Keeping Chemicals Part of the Carpet Cleaning EquationBy Leah Waldrop | November 2, 2014 << Back to Articles
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Cleaning professionals involved in carpet care may not always pay sufficient attention to the chemicals they’re using. For example, years ago, a middle-aged woman hired a professional carpet cleaning company to clean her home using the extraction method. The woman left for a few hours to allow the carpet to dry.
When she returned, she began to experience trouble breathing and was transported to a hospital where she remained for several days. Doctors determined that her reaction was to the chemicals used to clean the carpets. While this is a rare occurrence, it was so severe that public health officials investigated the incident.
Health officials found the following:
- Large amounts of sodium tripolyphosphate, dipropylene glycol methyl ether, and other chemicals in varying amounts in the carpet cleaning solutions were still present in the carpets and in the air 14 days after cleaning.
- Because the reaction was due to the chemicals, the carpets may not have been extracted as thoroughly as necessary, which is one reason these chemical ingredients still existed in such high quantities so many days later.
- Instead of a few hours to dry, the carpets probably took more than 72 hours to dry, which likely exacerbated the woman’s reaction.
While such a reaction to carpet cleaning chemicals is unusual, it is possible, and all the more reason that carpet cleaning pros must pay closer attention to the chemicals they use.
Selecting Carpet Cleaning Chemicals
It can be quite an eye-opener to see how many carpet cleaning chemicals are available from the many different manufacturers. A quick glance at the website of just one major distributor marketing carpet cleaning chemicals reveals the following:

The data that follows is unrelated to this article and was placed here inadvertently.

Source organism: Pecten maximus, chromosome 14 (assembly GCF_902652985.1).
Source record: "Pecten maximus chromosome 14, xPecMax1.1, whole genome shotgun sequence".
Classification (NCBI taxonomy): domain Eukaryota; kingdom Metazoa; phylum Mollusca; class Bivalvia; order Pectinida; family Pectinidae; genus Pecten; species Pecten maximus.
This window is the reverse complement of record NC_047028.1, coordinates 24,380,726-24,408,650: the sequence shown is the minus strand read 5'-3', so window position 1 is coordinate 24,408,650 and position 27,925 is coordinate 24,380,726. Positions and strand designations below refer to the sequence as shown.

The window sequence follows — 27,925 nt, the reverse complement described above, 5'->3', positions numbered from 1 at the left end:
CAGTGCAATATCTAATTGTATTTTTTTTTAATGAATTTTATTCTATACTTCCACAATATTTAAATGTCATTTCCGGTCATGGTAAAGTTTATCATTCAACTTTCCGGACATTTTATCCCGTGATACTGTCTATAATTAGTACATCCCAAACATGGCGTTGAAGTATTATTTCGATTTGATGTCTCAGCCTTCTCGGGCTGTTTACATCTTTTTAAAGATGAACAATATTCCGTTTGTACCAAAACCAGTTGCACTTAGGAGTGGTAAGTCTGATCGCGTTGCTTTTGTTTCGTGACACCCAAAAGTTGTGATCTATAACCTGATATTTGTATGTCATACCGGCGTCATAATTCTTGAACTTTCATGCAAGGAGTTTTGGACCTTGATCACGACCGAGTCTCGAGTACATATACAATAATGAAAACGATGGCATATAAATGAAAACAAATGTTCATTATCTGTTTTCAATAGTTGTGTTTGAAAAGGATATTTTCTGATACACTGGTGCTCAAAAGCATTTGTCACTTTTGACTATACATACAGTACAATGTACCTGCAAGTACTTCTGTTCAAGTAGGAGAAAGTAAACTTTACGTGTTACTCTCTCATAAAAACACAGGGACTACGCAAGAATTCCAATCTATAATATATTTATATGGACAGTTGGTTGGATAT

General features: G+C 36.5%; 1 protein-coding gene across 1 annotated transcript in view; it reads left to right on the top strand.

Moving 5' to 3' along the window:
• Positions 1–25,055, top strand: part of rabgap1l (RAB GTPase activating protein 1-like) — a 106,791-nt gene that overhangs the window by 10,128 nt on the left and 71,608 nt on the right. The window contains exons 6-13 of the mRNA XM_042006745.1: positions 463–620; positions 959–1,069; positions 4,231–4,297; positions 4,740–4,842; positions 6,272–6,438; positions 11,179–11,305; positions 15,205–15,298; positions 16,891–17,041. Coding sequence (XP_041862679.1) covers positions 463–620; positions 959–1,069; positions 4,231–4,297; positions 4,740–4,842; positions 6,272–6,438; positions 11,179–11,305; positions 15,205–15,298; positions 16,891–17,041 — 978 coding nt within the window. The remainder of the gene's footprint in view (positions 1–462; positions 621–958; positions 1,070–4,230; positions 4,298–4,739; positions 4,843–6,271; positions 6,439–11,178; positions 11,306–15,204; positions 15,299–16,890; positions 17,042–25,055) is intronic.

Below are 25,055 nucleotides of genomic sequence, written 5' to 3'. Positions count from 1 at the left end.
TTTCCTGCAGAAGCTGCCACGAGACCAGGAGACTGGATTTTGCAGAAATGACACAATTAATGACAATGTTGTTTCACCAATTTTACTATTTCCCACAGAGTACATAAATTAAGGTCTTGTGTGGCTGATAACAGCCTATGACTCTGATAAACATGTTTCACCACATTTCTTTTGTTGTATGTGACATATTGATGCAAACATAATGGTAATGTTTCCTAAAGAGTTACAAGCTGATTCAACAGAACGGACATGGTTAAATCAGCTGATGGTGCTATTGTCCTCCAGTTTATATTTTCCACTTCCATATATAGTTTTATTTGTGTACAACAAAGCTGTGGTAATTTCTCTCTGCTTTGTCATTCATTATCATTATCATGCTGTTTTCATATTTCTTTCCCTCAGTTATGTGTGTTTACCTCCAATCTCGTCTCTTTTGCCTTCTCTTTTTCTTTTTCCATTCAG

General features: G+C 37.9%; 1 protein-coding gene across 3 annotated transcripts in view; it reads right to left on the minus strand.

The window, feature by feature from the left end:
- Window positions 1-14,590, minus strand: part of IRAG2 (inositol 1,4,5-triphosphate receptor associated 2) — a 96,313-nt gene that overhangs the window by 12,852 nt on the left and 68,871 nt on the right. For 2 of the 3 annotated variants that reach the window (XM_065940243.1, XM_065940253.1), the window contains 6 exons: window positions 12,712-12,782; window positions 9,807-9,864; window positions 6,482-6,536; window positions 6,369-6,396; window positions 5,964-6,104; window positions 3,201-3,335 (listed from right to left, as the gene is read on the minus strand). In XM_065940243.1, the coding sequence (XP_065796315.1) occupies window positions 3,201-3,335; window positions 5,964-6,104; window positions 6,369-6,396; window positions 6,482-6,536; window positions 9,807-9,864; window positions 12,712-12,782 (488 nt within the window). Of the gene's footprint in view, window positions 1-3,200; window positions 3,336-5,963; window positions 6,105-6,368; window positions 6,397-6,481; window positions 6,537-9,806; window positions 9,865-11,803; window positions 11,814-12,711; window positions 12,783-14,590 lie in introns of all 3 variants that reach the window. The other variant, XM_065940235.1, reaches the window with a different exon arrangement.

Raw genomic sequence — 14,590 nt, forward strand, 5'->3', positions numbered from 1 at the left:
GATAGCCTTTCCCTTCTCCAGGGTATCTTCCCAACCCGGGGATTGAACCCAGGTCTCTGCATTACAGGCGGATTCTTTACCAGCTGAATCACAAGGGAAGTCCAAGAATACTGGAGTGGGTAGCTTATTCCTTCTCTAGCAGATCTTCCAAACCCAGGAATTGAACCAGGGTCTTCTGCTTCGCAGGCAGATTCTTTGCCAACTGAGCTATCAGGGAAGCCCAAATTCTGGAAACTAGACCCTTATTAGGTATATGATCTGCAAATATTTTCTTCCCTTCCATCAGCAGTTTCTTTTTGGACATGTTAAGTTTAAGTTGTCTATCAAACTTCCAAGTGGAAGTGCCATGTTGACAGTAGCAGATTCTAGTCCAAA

- 72 different carpet cleaning detergents and rinses
- 11 carpet protectors
- Nine defoamers and descaling chemicals
- 28 deodorizers
- Four pre-sprays
- 22 pet odor and pet stain removal treatments
- 15 carpet cleaning shampoos
- 81 carpet spotters and stain removers.
This represents a total of 242 different carpet cleaning solutions. And while this is a major distributor, all these products are manufactured by only a few different chemical manufacturers. There are many more manufacturers of carpet cleaning chemicals, which means the number of carpet cleaning chemicals and solutions may actually be in the thousands. Because of this, helping your clients select the best chemicals for their needs can be quite the chore.
Making matters more confusing, each manufacturer is likely to suggest that its chemicals are superior to brands from other manufacturers. This may be true in many cases, but in the end, the customer is going to have to make that call and select the chemical.
So, how can you help?
What we see in larger facilities—and a service that cleaning professionals can take advantage of—are computerized programs or web-based dashboards that some jansan distributors now are utilizing. With some of these systems, the distributor first analyzes what chemicals are currently in use for carpet care.
This is often referred to as a needs analysis. Essentially, it is an inventory of all the chemicals in use, allowing the computerized program or dashboard to recommend chemical alternatives. Some systems are more detailed and can help users select solutions with fewer chemicals, fewer volatile organic compounds, or green-certified carpet cleaning alternatives.
The ultimate goal with these technologies is to allow customers to easily find chemical alternatives that are comparable in performance, may be more cost-effective, perform better, or, in this case, have fewer environmental impacts.
Effective Cleaning While Protecting Health
While there has been talk of chemical-free cleaning for different tasks, chemicals continue to play a crucial role when it comes to carpet cleaning and the health of facilities. Cleaning solutions loosen and dissolve soils so that the equipment used can easily and quickly remove them from the carpet. Distributors may consider developing and utilizing software and computerized systems as discussed to assist their clients with identify carpet cleaning chemicals that are effective, can reduce costs, and are safe for the user and building occupants.
About the Author.
Leah Waldrop is marketing manager for Afflink’s eLev8® system. Afflink provides an array of comprehensive sales and marketing solutions to more than 300 distributors and 200 supplier organizations of jansan, packaging, safety, and office products. Waldrop can be contacted via Afflink’s Web site at www.afflink.com.